WHO OWNS YA, BABY?
From Slavery to Affirmative Action
By Barbara Stanley
I supposed I should have entitled this Ďa rose by any other nameí but the smell isnít very sweet, is it? Last evening I watched the American Idol program on Fox. I have seen a few of these programs before and the level of talent making it to the finals is, in a word, awesome. God really has gifted some of these kids with ability to spare in the singing department. And Iím not writing about the programs which promote kids who sing through their noses, dress like Britney Spaniel, er, Spears (notice how that hair looks like dogsí ears?), are way too precocious to bear and are more like mini-adults than real children. Why anyone would take the beauty that is the child and replace it with a faux adult has always escaped me. Just like the beauty pageant entrants whose moms dress them up like little Barbie DollsÖ I just donít get it. For me, there is no beauty like that of the innocence of a genuine child.
There were two finalists in last nightís competition: Ruben, an obese black man with quite a rhythm and blues voice and Clay, a southern guy who has the range of voice than can handle a broad spectrum of music and wit, poise and charm to spare. At one point, the guys sang a duet and Rubenís voice, mellow as it is, was lost in the powerful instrument of Clay. So guess who won? Yup, Ruben.
When this contest began, some hoped Ruben would take it seriously and drop a few pounds to improve his overall health and appearance. There were moments last evening when I thought he would collapse from the strain of being on stage, wearing an uncomfortable suit, sweating like crazy. It actually seemed as though Ruben had actually bulked up some. Not a good sign for one entering the glitzy, money-rich world of the new super star. Some might even say, not a very good investment for a recording company, especially considering the recent stroke and paralysis of Luther Van Dross, who gained and lost and gained again and finally lost his health in the process.
I donít know very much about Ruben, the newest American Idol. He seems like a really nice guy with a talent for singing. However, I did learn that Clay is not only a man possessing a great stage presence and an easy going humour, to me reminiscent of Dean Martin, but Clay has also been working with autistic children and planned to open a school for these special kids with his winnings.
For days before the finals, the buzz was that Ruben would win. But in the last remarks, one of the judges (and in my opinion, the only judge who actually was straight in his remarks, albeit not very diplomatic at times) said that these two men both had singles out and the market would determine who the real winner was. I also understand that Clayís single is a hit, already topping the Amazon charts while Rubenís is, well, not.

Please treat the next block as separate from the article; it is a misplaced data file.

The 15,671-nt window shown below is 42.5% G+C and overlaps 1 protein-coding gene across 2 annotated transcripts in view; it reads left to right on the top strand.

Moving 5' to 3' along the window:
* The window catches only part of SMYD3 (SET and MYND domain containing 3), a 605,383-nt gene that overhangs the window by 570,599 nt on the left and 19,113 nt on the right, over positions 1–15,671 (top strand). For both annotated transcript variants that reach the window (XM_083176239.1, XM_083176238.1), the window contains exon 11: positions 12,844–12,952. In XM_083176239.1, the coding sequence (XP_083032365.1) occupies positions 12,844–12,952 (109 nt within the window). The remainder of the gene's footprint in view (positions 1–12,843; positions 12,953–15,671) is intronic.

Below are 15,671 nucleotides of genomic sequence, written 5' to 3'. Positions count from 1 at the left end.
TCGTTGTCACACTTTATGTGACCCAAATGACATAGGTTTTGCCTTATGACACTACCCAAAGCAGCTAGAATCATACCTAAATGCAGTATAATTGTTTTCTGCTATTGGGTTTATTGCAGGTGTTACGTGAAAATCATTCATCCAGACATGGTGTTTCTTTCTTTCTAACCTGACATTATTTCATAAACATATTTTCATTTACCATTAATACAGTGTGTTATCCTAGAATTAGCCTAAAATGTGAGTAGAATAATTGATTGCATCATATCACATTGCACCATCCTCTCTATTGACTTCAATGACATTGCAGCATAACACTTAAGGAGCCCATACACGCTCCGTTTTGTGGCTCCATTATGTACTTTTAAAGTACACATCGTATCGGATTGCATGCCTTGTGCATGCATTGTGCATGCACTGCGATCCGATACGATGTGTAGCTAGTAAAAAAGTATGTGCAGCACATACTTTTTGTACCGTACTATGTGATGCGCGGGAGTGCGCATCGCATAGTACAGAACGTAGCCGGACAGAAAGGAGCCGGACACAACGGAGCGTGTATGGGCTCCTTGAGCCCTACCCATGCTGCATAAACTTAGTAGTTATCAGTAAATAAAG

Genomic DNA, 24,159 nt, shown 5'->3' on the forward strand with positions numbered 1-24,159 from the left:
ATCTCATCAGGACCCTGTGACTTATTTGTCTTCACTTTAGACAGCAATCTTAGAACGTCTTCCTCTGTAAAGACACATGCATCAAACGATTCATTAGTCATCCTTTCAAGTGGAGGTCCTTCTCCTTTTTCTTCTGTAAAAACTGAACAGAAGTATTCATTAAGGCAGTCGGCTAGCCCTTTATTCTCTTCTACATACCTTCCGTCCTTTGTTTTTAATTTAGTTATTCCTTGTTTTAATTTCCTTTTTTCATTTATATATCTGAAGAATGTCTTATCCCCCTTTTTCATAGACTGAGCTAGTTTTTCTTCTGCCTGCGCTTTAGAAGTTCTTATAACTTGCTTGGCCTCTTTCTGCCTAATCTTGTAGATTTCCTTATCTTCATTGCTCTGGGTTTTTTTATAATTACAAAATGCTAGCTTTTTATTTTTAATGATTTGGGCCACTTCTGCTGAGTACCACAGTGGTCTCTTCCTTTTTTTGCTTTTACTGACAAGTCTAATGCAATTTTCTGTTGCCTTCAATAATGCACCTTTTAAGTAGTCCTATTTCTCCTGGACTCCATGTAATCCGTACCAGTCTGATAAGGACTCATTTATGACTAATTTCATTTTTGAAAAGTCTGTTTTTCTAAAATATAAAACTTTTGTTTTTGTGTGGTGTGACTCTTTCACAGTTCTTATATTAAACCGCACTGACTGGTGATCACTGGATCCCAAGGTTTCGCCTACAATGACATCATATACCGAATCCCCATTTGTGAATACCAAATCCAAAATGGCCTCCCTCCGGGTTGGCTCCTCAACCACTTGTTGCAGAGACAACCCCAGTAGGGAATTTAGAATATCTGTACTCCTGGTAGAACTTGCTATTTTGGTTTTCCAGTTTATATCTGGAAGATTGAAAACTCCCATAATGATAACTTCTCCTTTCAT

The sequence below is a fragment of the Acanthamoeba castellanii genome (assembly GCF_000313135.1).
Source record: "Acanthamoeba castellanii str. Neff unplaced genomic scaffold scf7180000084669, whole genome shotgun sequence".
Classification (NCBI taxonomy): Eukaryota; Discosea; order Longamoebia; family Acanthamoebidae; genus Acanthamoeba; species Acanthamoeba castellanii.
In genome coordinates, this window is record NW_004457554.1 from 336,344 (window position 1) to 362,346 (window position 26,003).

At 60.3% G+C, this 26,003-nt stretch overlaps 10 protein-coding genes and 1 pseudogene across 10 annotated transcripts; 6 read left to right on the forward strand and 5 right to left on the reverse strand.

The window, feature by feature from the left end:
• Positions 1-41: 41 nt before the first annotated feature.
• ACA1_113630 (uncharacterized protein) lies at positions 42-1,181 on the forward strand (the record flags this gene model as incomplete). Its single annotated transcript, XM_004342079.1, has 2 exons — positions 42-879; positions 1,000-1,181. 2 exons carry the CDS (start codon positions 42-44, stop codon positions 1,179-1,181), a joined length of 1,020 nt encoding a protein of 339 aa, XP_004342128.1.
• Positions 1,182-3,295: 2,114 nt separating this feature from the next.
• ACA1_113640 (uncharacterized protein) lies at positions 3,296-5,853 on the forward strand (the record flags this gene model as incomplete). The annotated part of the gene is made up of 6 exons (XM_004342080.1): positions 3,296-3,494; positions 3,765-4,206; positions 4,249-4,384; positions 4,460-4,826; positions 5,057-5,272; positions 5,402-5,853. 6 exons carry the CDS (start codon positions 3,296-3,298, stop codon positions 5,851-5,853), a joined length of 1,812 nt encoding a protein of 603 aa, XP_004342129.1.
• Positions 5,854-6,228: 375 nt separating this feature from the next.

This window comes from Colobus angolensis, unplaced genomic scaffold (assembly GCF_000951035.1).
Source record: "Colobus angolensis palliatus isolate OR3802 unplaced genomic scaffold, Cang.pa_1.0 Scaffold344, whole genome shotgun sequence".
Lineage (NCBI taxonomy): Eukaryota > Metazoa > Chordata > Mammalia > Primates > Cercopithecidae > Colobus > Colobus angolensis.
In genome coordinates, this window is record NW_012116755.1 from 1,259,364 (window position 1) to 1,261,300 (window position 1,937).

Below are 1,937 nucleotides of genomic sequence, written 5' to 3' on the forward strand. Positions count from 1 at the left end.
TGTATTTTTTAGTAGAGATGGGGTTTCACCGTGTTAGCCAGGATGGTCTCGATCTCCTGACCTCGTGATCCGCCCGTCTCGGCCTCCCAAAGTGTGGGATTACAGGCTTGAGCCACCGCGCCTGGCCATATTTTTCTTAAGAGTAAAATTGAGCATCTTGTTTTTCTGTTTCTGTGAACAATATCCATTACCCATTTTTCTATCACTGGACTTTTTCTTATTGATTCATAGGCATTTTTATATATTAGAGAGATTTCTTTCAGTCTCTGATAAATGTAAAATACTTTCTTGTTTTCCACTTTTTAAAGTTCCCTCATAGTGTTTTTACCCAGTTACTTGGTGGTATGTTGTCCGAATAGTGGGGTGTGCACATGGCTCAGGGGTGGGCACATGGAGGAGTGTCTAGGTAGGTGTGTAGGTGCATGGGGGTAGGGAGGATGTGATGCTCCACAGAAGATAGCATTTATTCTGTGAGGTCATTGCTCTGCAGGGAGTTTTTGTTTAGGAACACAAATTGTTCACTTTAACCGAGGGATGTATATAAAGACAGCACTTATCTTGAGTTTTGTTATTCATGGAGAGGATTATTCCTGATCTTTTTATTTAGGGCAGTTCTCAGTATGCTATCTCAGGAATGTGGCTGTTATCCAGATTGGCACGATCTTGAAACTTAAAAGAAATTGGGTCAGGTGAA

The world of the entertainer is a rigorous one with an easy path to corruption if one isnít disciplined. All the money, women, perks, adoration, could turn anyoneís head if it werenít screwed on well and supported by a steady foundation of principle, value and moral center. And the money invested by the studios and recording companies is enormous.
So, I ask you: do we really need more Britney Spears with their limited, helium- voices or do we really need a new and real idol who can sing just about anything and not become lost in the doing? Last yearís winner, a young woman with some talent, sang and strutted and I was not impressed to the level I would have expected from one with a broader gift yet her single has gone platinum, quite a feather in her cap. I suspect her gain was one of marketing. I suspect American teenagers have more money than taste.
One of this yearís finalists, who sang Somewhere Over The Rainbow at her earlier auditions so well that her voice gave me chills. She also sang last night but her new Ďstyleí of fitting dozens of riffs, notes running all over the place in one word left, me cold. And this seems to be the trend in R&B and it really ruins the song. But then I have not been much impressed with the latest crop of teen singers for they pretty much all sound the same to me. Perhaps their talent lies more in the seductive physical attributes than in the actual voice.
Admittedly, I was disappointed that last night the real winner wasnít chosen as the latest American Idol. My solace, however, is that Clay has the instrument, the talent and the market knows it and he will go far. And someday he will open his school for autistic kids and give something back, for being gifted, to me, means to give the gift to others. I have always admired those who make it and then take it back to where itís needed and help others make it, too.
About The Author
Award-winning writer and Federal Observer contributor Barbara Stanley is a conservative writer of commentary on a broad range of subjects and a Sentry Editorial Excellence Award-winning journalist residing in the upstate forest of New York. In addition to political and social commentary, Barbara writes fictional short stories at her website.
Copyright (c) 2003 Barbara Stanley All Rights Reserved